Reuters reports on a lawsuit filed by Microsoft against Acacia Research (a company frequently referred to as a "patent troll") in the Southern District of New York today, allegedly "Acacia broke a contract to license various smartphone and mobile computing technologies to Microsoft".
It was already known before today's filings that Microsoft took at least one license from an Acacia subsidiary (more than three years ago). Reuters says that in October 2013, "various Acacia subsidiaries filed lawsuits against Microsoft, charging that the software company had infringed more than a dozen patents", and Microsoft's breach-of-contract action is a "response to those [infringement] actions", but that's all that is known about the lawsuit for the time being. The complaint is not accessible on PACER, but I will keep an eye on this case and report in more detail when more information becomes available.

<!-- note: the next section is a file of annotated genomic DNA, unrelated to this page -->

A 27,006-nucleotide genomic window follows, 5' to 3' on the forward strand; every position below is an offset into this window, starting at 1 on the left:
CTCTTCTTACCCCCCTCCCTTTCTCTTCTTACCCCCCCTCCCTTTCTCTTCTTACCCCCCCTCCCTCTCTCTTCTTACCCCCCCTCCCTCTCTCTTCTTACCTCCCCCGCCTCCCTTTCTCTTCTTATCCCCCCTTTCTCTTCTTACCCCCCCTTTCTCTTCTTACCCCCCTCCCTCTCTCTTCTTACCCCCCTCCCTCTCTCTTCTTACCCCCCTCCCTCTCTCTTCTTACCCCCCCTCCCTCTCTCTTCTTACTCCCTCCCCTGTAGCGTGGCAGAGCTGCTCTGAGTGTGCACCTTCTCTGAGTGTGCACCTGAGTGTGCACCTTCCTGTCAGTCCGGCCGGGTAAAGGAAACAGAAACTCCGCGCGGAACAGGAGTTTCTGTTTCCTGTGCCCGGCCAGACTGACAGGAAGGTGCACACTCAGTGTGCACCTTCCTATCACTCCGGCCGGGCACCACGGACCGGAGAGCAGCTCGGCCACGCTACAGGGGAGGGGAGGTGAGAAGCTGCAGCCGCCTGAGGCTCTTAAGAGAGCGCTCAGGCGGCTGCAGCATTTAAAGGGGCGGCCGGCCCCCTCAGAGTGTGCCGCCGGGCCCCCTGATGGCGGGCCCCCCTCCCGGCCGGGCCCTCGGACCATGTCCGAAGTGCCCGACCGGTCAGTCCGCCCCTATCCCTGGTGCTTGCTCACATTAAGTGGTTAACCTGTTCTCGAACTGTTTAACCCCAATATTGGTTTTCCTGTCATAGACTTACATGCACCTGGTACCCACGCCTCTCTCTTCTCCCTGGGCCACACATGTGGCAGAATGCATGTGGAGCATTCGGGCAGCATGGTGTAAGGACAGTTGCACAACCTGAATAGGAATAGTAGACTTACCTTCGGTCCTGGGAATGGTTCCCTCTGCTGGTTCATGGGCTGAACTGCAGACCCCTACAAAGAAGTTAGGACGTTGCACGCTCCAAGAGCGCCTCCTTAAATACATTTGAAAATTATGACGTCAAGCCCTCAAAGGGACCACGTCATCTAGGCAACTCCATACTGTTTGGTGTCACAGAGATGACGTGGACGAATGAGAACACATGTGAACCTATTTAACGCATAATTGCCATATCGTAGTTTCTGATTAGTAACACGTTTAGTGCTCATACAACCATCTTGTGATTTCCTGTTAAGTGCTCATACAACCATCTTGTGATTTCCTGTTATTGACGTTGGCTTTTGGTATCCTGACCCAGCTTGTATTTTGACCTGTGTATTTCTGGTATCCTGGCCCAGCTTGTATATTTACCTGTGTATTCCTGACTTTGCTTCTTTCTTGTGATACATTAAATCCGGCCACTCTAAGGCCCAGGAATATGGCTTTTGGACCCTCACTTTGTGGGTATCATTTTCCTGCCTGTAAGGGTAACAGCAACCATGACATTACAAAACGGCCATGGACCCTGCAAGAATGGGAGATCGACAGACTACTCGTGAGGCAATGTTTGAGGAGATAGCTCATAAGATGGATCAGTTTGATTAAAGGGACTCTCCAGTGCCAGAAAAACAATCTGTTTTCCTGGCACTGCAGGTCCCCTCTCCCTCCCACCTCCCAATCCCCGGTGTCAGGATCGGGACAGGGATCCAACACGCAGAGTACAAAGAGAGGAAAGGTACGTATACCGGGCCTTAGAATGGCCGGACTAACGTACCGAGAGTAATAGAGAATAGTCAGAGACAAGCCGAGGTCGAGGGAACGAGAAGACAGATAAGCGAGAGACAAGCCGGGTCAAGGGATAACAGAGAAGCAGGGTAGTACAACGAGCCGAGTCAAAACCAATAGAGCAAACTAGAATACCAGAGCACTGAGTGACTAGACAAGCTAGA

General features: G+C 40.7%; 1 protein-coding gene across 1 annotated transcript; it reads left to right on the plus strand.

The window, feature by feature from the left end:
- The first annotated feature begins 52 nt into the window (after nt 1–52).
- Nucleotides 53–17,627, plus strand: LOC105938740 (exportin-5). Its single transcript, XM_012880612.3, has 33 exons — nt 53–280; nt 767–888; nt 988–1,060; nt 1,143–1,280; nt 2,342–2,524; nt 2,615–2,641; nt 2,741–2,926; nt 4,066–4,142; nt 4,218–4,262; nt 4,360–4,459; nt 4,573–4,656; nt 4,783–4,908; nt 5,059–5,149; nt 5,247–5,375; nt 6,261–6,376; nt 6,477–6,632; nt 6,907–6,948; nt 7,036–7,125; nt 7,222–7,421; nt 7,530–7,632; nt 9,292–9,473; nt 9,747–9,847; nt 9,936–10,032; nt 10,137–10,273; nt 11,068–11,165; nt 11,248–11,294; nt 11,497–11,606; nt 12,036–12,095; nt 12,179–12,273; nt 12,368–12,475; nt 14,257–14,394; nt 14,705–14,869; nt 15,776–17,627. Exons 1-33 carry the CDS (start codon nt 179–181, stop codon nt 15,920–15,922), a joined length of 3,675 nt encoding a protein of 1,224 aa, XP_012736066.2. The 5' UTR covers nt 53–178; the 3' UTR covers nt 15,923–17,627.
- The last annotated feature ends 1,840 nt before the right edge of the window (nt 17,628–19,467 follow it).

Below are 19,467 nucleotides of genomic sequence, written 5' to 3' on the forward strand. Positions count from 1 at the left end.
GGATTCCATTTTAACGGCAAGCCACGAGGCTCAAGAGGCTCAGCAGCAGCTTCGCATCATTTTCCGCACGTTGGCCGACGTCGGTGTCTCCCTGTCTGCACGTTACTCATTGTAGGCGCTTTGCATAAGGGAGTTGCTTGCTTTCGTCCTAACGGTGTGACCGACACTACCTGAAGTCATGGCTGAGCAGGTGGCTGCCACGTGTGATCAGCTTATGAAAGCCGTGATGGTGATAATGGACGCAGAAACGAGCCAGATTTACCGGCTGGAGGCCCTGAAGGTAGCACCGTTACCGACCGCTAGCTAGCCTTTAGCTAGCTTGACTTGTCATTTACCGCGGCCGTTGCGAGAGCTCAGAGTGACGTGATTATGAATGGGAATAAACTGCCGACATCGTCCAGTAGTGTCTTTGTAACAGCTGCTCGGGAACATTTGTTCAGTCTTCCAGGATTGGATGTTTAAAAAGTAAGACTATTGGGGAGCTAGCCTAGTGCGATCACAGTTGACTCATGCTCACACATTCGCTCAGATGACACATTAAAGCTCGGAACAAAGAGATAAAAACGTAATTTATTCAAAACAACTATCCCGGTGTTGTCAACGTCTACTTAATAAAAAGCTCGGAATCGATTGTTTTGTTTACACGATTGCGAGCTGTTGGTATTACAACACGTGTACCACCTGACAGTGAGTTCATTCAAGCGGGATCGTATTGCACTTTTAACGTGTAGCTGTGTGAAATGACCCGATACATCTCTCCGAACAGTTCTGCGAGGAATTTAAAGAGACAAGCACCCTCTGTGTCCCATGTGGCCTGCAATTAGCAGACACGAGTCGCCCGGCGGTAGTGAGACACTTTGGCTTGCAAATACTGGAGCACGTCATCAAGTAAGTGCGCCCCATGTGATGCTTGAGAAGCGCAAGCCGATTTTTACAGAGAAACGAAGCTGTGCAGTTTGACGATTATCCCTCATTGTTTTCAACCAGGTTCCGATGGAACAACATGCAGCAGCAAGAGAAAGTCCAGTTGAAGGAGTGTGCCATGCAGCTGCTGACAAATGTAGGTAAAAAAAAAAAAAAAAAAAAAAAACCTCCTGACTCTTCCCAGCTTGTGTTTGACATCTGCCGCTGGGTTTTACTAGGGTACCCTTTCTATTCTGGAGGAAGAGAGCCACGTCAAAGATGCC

Reuters furthermore quotes a Microsoft in-house lawyer as saying that Acacia's lawsuits "are the worst kind of abusive litigation behavior, attempting to extract payment based on litigation tactics and not the value of its patents". This is exactly the kind of allegation that many companies large and small make these days against so-called patent trolls.
There are patent reform proposals that Microsoft and other major patent holders including IBM do not support -- they don't want to weaken the patent system as a whole because they consider it an engine of innovation. But Microsoft has to fend off large numbers of patent troll lawsuits and has spoken out in favor of loser-pays fee-shifting and more transparency in patent ownership -- reform measures that would discourage the kind of behavior that Acacia is allegedly engaging in.
Earlier today, Bloomberg wrote about "publicly-traded patent collectors plaguing Google, Apple". Acacia is publicly-traded. Microsoft is one of the large players it's plaguing.
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